author of Past the Shallows
Ten Terrifying Questions
1. To begin with why don’t you tell us a little bit about yourself – where were you born? Raised? Schooled?
I was born in the outer suburbs of Melbourne, raised in Hobart, went to too many schools to mention.
2. What did you want to be when you were twelve, eighteen and thirty? And why?
When I was twelve I wanted to be an archaeologist and discover lost cities in South America. When I was eighteen I wanted to turn my zine NUMB into some kind of career. At thirty I wanted to become a writer.
3. What strongly held belief did you have at eighteen that you do not have now?
That surfing was something I would never do – not in a million years. Now I surf most days and I can’t imagine my life without it.
4. What were three works of art – book or painting or piece of music, etc – you can now say, had a great effect on you and influenced your own development as a writer?
My favourite band Fugazi
5. Considering the innumerable artistic avenues open to you, why did you choose to write a novel?
Writing is not easy, but it is the creative path that means the most to me.
6. Please tell us about your latest novel…
Set on the wild south coast of Tasmania, Past the Shallows is a book about love, loss and the bond between brothers. It is also a story about how secrets can destroy a person, and ultimately a family.
(BBGuru: from the publisher: Hauntingly beautiful and told with an elegant simplicity, this is the story of two brothers growing up in a fractured family on the wild Tasmanian coast. The consequences of their parents’ choices shape their lives and ultimately bring tragedy to them all.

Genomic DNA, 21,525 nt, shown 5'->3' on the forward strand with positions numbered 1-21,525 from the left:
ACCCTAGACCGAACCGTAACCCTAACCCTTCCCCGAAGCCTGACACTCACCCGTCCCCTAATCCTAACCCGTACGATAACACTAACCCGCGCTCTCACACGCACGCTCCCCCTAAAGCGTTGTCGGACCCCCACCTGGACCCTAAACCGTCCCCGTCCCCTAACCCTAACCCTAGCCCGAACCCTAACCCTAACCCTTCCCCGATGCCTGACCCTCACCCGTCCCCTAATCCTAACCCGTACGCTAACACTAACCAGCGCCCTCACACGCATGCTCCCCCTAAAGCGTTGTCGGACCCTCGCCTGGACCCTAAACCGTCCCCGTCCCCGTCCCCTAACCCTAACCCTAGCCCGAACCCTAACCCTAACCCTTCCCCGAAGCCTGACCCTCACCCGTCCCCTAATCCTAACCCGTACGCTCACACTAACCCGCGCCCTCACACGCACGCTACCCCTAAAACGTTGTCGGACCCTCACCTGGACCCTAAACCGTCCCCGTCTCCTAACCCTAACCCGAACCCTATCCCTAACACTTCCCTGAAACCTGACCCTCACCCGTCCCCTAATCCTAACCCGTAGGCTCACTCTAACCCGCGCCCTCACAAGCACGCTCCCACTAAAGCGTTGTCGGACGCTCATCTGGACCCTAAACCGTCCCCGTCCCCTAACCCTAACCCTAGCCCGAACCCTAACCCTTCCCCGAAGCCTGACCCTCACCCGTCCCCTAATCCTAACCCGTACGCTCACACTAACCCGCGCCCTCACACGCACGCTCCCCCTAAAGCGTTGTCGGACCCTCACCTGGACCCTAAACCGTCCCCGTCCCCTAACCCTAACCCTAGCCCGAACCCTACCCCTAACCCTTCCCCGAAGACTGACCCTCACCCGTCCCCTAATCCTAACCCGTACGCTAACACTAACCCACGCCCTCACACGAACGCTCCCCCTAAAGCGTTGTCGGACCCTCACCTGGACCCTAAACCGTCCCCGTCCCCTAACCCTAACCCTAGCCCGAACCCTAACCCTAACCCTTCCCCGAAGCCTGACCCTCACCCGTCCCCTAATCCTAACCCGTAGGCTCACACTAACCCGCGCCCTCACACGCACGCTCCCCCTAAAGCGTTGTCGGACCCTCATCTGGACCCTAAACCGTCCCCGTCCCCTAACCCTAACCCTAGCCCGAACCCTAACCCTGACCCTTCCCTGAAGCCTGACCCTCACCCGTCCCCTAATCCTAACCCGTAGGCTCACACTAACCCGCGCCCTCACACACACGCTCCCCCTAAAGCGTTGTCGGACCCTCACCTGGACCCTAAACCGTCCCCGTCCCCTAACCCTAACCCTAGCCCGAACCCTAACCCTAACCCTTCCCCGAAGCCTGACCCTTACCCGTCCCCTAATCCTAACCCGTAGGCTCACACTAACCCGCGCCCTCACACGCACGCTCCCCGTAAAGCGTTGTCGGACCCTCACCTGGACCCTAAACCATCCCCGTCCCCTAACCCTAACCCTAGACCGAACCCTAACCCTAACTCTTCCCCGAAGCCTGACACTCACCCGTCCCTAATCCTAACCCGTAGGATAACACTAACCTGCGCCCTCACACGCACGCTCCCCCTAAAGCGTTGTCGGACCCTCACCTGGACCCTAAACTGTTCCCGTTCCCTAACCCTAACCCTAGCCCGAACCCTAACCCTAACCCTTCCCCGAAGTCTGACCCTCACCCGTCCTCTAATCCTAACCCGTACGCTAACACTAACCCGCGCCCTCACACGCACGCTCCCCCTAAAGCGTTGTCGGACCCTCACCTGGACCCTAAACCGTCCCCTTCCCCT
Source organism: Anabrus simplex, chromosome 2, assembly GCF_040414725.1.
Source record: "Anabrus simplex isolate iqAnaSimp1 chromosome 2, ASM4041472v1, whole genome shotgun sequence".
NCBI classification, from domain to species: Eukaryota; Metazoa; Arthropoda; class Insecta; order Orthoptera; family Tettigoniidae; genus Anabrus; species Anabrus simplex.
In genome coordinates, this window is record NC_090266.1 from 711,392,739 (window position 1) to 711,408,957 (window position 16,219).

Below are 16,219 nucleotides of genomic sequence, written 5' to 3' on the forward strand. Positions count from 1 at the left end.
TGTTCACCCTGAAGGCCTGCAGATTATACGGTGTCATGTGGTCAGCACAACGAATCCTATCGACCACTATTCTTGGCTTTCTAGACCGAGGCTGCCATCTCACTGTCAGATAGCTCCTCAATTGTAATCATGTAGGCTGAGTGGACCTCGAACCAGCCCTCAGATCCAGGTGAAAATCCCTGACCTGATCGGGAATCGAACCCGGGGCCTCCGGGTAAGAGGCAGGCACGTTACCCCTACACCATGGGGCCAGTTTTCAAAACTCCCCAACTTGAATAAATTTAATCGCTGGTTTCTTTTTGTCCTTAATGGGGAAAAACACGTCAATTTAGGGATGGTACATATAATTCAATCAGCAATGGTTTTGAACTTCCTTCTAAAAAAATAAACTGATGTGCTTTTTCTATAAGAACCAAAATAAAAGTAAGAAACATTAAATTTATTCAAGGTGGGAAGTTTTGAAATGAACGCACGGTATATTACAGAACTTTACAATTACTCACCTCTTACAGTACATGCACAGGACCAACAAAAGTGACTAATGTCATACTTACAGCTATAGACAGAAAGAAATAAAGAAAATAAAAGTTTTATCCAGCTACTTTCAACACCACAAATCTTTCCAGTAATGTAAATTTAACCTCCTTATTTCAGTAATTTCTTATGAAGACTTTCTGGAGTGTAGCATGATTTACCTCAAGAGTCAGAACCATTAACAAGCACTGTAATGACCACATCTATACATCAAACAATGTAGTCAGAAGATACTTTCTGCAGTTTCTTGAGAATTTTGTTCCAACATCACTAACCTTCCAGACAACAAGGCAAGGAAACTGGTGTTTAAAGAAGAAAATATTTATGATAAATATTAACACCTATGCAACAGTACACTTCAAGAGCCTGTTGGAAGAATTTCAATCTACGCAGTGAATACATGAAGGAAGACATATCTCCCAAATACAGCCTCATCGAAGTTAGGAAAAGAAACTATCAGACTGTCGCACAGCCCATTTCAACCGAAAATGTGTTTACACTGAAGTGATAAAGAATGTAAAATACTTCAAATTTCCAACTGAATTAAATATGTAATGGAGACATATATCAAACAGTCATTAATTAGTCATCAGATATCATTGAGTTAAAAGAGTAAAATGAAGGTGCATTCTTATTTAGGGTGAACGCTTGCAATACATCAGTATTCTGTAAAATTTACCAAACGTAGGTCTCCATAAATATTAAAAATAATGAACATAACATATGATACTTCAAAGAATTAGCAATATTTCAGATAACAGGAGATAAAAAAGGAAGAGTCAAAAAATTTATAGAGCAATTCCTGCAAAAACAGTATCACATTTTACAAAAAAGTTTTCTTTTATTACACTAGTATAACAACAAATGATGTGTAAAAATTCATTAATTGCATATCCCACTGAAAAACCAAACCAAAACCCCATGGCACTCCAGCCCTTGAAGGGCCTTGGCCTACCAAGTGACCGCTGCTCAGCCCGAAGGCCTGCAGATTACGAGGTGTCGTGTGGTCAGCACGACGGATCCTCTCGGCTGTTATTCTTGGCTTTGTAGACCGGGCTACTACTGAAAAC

Harry and Miles live with their father, an abalone fisherman, on the south-east coast of Tasmania. With their mum dead, they are left to look after themselves. When Miles isn’t helping out on the boat they explore the coast and Miles and his older brother, Joe, love to surf. Harry is afraid of the water.
Everyday their dad battles the unpredictable ocean to make a living. He is a hard man, a bitter drinker who harbours a devastating secret that is destroying him. Unlike Joe, Harry and Miles are too young to leave home and so are forced to live under the dark cloud of their father’s mood, trying to stay as invisible as possible whenever he is home. Harry, the youngest, is the most vulnerable and it seems he bears the brunt of his father’s anger.)
I hope that people will find meaning and feeling in the writing. That it will mean something to them.
8. Whom do you most admire in the realm of writing and why?
9. Many artists set themselves very ambitious goals. What are yours?
To write another novel. To write with and open heart.
10. What advice do you give aspiring writers?
You have to back yourself and believe in your writing. It has to mean something to you. It is a long and often lonely road. Keep going.
Favel, thank you for playing.
About the Contributor
While still in his twenties, John Purcell opened a second-hand bookshop in Mosman, Sydney, in which he sat for ten years reading, ranting and writing. Since then he has written, under a pseudonym, a series of very successful novels, interviewed hundreds of writers about their work, appeared at writers’ festivals, on TV (most bizarrely in comedian Luke McGregor’s documentary Luke Warm Sex) and has been featured in prominent newspapers and magazines. Now, as the Director of Books at booktopia.com.au, Australia’s largest online bookseller, he supports Australian writing in all its forms. He lives in Sydney with his wife, two children, three dogs, five cats, unnumbered gold fish and his overlarge book collection. His novel, The Girl on the Page, will be published by HarperCollins Australia in October, 2018.